I’ve noticed a few subtle changes in my writing process.
Those eloquent ‘perfect’ words that once rolled off the creative conveyor belt, unfettered, no longer do. I often find myself pausing, my fingers hovering over the keyboard, my progress halted.
Because of a word.
A word I knew, but can’t recall. A word that chose to dissipate, vanish from memory, abandon the author in time of need. Not that the specimen was unique; a literary gem or a sesquipedalian expression worthy of a Doctoral Thesis—rather a vivid noun or concise adjective, one perfectly suited to complete my thought. Yet despite effort, the word eludes recollection, lost in a sea of ill-used modifiers and vague simplicities; a cluttered mind deluged with bland generalities.
The result is predictable. Creativity stalls, frustration festers, and the online thesaurus makes an ugly appearance; like a shady drug-dealer plying her trade.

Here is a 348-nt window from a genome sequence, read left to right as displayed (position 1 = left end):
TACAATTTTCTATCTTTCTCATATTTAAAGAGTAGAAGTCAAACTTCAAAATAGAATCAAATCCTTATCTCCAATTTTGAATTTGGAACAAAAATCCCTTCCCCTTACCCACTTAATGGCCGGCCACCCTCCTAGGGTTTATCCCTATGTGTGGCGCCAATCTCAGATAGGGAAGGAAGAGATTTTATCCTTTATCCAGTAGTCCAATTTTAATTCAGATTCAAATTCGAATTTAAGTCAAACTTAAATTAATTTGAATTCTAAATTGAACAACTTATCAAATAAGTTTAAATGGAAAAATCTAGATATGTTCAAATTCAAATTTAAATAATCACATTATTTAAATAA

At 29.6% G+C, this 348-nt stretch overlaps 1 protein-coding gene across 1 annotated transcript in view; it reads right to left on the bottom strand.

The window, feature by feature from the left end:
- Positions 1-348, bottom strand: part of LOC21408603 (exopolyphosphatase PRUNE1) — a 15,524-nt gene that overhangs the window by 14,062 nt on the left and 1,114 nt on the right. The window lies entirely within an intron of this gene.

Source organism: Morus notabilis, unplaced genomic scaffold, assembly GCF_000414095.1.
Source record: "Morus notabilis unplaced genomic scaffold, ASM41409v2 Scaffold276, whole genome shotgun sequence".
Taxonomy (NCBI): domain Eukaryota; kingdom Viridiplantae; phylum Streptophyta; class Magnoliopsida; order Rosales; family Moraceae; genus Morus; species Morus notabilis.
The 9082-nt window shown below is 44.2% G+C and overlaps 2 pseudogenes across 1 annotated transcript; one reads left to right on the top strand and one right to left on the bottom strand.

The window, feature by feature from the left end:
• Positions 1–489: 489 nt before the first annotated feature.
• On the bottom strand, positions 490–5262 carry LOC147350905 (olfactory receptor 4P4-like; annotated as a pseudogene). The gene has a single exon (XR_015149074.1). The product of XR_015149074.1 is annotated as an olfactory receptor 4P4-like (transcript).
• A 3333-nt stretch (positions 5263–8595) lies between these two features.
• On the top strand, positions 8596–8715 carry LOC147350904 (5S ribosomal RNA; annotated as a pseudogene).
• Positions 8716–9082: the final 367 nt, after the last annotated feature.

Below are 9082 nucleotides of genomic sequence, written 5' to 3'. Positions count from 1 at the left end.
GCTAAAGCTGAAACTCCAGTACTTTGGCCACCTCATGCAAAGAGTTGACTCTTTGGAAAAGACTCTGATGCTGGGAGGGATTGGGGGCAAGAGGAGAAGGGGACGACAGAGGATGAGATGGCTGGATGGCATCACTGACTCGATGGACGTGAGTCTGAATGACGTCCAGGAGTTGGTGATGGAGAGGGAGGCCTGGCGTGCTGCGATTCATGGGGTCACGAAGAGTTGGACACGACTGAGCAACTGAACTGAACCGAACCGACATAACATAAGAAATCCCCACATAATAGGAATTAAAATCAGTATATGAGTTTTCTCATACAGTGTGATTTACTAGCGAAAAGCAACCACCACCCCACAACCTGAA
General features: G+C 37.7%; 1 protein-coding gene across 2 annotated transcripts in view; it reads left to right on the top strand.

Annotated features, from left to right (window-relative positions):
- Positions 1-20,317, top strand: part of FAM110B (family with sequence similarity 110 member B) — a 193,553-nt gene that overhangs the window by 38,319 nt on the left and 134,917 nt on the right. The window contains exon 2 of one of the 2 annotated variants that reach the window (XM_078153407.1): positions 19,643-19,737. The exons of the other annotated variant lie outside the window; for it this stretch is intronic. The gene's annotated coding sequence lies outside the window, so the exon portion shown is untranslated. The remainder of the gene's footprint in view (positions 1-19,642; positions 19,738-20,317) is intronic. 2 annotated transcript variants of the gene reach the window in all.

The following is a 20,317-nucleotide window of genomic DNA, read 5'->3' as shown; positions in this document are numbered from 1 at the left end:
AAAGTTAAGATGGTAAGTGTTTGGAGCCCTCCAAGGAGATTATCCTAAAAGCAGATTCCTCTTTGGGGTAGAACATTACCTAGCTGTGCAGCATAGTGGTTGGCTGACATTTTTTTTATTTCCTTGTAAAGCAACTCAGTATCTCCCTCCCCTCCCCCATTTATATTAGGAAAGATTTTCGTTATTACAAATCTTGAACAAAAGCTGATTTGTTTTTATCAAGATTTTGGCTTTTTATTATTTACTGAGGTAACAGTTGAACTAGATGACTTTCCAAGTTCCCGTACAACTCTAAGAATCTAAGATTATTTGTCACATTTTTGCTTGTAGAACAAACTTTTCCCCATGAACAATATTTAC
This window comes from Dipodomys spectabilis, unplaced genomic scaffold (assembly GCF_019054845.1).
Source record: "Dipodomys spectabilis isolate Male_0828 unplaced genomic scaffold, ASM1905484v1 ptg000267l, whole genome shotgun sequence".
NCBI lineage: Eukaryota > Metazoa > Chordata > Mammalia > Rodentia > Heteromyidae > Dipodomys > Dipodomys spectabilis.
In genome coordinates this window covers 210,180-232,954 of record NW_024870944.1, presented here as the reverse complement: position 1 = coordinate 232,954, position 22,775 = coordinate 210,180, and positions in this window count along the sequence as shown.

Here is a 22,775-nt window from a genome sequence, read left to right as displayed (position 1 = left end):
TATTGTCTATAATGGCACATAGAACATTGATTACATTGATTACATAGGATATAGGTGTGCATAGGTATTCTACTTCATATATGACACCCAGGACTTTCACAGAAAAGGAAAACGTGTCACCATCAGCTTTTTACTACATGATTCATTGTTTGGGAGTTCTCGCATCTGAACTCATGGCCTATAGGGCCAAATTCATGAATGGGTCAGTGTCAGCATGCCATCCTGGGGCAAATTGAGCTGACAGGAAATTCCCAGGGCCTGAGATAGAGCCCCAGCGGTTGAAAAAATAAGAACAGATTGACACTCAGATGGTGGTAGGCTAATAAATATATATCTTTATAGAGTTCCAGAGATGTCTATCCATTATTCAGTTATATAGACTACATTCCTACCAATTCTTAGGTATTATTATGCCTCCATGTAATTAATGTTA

And then there’s my other notable idiosyncrasy—although not specific to aging, involving my inexplicable draw to a particular word; one I inadvertently adopt and overuse, sprinkling liberally throughout my work. Writers have certain go-to words, we all do, and editing programs exist for this reason. Shorter works are immune, the problem self-evident, however in longer fiction, the issue lies dormant, like a camouflaged fugitive hiding out under the auspices of neglectful editing.
I recently discovered my addiction and promptly dealt with it.
The word ‘vanquish’—and all of its derivatives, now moved to the restricted list, with no chance of parole.
What’s with all the adverbs lately?
Until next time,